The activities conducted towards meeting the recommendation of the Commission on HIV and the Law report in Cambodia, are described below:

  1. Dissemination of the report of the global commission on “HIV and the Law: Risks, Rights and Health,”: The report of the Global Commission on HIV and Law was widely disseminated to relevant stakeholders in the Government; Civil Society; NGOs working on HIV; NGOs working on Human Rights and Legal aid; development partners; community networks of key affected populations; business coalitions as well as the United Nations family.
  2. A five year National Action Plan on Prevention of Violence against Women (NAP-VAW 2013-2017) has been developed by Ministry of Women Affairs (MOWA). UN Women, UNDP and UNAIDS provided a substantial amount of technical  input in integrating the needs of the key affected women including Sex Workers, female persons who use drugs, transgender women and women living with HIV. This resulted in the MOWA including these populations for the first time - in their definition of “women at a higher risk for Bender-based Violence (GBV)”. This articulates their special needs that require attention through policy, programme and legal environments and marks a significant stepping stone towards a sustainable way of addressing issues of key affected women in national plans on GBV.
  3. Dissemination of Explanatory Notes on Human Trafficking Law: The Explanatory Notes of the Law on Suppression of Human Trafficking & Sexual Exploitation (2008) was disseminated by the Ministry of Justice, with support from UNICEF. Relevant ministries, law enforcement institutions, international and local NGOs, Judges, prosecutors and representatives of key affected populations all participated in the event. The document intends to provide a clear and detailed explanation of  all 52 articles of the Law, which was enacted in 2008, whilst also mitigating  wrongful interpretations and implementation that have negatively impacted on access to HIV-related services by sex workers.
  4. A study on “An exploration of social exclusion of Lesbian, Gay and Transgender persons in families and communities has been conducted by the Social Protection Coordination United in the Council of Ministers, in some areas of Cambodia. The study shows that lesbian, gay, bisexual and transgender (LGBT) persons experience high levels of stigma, discrimination and exclusion in a variety of settings: the home, school, the workplace, health facilities as well as in public spaces.  They are subject to frequent gender‐based violence in both domestic spaces and workplaces. Other factors that can contribute to exclusion are poverty, illiteracy, lack of awareness regarding social protection mechanisms and how these can be accessed, some religious practices, cultural norms regarding gender, marital relations, family structure, and type of occupation (such as sex work).  However sexual orientation and gender identity (SOGI)‐based exclusion appears to be a major cross‐cutting feature that cannot be disregarded.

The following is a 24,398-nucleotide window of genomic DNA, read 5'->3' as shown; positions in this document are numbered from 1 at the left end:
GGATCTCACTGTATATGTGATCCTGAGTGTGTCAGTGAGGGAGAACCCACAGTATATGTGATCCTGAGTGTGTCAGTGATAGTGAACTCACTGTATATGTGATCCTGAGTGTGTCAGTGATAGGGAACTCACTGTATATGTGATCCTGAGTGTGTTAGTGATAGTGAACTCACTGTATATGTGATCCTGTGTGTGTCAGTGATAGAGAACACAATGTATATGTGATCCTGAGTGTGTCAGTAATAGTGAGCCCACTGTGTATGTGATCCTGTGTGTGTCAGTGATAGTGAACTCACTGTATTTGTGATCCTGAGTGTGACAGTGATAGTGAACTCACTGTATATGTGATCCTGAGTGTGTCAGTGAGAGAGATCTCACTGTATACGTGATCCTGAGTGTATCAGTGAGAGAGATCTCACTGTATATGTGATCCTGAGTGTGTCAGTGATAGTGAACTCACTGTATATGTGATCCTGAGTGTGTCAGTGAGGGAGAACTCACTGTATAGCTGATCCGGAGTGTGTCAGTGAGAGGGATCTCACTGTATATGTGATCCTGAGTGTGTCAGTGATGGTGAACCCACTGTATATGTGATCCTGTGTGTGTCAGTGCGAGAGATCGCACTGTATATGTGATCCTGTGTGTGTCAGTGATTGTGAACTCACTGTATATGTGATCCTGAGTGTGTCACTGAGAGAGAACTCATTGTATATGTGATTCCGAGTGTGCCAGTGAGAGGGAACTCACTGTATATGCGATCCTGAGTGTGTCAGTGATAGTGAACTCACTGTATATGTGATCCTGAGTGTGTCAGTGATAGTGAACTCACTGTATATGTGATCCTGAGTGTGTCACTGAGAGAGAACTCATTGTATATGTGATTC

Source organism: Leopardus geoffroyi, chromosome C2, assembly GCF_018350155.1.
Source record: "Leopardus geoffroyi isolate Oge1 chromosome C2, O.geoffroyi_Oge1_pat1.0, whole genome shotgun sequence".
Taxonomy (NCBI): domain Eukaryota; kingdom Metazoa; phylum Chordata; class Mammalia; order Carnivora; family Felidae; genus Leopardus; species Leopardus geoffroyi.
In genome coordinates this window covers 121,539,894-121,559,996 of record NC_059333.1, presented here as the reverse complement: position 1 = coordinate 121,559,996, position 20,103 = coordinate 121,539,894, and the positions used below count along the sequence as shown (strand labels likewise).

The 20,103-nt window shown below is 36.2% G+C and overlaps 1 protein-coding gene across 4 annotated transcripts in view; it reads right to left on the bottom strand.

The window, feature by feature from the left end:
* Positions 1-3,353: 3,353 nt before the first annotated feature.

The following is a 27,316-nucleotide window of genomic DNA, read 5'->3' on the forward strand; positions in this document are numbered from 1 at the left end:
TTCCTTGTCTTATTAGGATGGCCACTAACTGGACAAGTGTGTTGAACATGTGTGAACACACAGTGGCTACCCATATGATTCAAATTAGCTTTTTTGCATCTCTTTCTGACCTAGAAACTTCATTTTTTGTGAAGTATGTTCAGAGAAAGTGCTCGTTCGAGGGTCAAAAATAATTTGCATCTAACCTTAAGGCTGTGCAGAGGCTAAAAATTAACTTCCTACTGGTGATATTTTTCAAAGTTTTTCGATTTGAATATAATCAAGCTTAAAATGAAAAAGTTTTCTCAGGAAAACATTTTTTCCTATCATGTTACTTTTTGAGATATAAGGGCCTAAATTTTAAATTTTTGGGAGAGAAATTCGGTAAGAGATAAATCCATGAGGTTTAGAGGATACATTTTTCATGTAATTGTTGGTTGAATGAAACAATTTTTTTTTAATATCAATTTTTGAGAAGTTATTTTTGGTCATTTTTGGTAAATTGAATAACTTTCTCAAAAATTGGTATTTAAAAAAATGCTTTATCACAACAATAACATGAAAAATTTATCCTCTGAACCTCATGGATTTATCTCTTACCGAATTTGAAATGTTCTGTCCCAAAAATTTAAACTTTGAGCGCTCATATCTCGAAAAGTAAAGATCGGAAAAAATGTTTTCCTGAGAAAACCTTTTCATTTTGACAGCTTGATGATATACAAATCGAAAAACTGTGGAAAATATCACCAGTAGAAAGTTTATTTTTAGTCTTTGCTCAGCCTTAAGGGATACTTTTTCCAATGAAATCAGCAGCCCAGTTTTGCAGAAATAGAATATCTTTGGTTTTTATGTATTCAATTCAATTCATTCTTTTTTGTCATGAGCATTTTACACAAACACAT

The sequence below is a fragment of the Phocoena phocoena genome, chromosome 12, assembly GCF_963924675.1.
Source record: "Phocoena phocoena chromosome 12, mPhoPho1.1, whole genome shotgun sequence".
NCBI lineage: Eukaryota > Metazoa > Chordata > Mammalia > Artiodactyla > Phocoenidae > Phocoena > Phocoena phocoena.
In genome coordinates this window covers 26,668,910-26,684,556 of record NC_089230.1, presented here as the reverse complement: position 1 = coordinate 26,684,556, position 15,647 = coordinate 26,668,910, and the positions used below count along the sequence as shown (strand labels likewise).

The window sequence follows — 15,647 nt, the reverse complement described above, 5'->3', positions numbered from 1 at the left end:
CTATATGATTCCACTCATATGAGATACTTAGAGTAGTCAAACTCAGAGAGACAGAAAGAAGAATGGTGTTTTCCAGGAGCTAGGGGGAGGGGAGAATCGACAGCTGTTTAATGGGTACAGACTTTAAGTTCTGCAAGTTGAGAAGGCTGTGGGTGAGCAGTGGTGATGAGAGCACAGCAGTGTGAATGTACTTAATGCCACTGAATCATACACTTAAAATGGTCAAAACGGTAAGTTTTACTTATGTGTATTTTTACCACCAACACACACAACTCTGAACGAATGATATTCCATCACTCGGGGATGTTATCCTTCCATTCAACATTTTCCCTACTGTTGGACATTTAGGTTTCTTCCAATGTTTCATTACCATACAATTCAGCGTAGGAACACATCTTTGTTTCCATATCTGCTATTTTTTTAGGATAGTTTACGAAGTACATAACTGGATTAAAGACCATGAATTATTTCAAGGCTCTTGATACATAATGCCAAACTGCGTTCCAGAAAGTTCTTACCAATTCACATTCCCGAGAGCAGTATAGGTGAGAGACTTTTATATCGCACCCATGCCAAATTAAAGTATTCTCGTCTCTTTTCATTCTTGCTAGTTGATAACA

5. Utilization of Stigma Index Report: The Report on Cambodian Stigma Index was disseminated in December 2012. The findings of the index have been utilized in advocacy efforts by the people living with HIV (PLHIV) communities as well as by policy makers. As a result, the findings of this report have informed the national standard operating procedure on treatment as prevention as well as subsequent review and survey. These findings are particularly significant as they conclusively show that HIV-related stigma and discrimination have direct implications on access to testing services, adherence to treatment and the quality of life of PLHIV. This report has been utilized for strategic evidence to inform policy and programme development and has simultaneously ensured evidence-and informed-based advocacy by PLHIV and community networks.
  6. Legal service for SWs: Community Legal service for sex workers was established and started operations in 2011 in Cambodia. The services were initiated in a joint partnership of UNAIDS/ILO/ OSI, AIDS FONDS, and the Michel Kirby Centre. The services reach more than 1200 sex workers in Phnom Penh, who are survivors of violence, and often arbitrarily arrested and detained. The rapid response team that was set up as part of the service, handles the immediate health and legal needs of these sex workers - including access to ARV and alternative dispute resolution services. As the result of their effectiveness, there is currently a motion to scale up these efforts through policies of the health programme and resource mobilisation in national proposals. The Police Community Partnership initiative complements the legal service by supporting and creating an enabling environment. 
  7. UNAIDS brochure on “Addressing Discrimination at country level” was translated into Khmer and disseminated widely to stakeholders.
  8.  Police Community Partnership Initiative (PCPI): Guided by the Ministry of Interior Strategic Plan (2008-2013), the Police Community Partnership Initiative (PCPI) was introduced in 2010 and has now been expanded to five provinces. It is aimed at creating an enabling environment to increase access to services of key affected populations (KAP), including sex workers, men who have sex with men, transgender people, and people who use drugs. Outcomes of the pilot include: improved police attitudes towards key populations, friendly involvement of police in coordinating and facilitating training sessions and related events, reduced fear of police among key populations and an increased care-and-service-seeking attitude.  Thus, there has been an increase in the utilization of services, there is better communication between the police and concerned partners, and there is confidence amongst entertainment establishment owners to cooperate with NGO partners in displaying and ensuring the availability of condoms in their venues. The initiative has been an integral part of the Cambodia 3.0 strategy towards achieving three zeros by 2020.  A plan for scaling up the initiative has been endorsed by the GFTAM.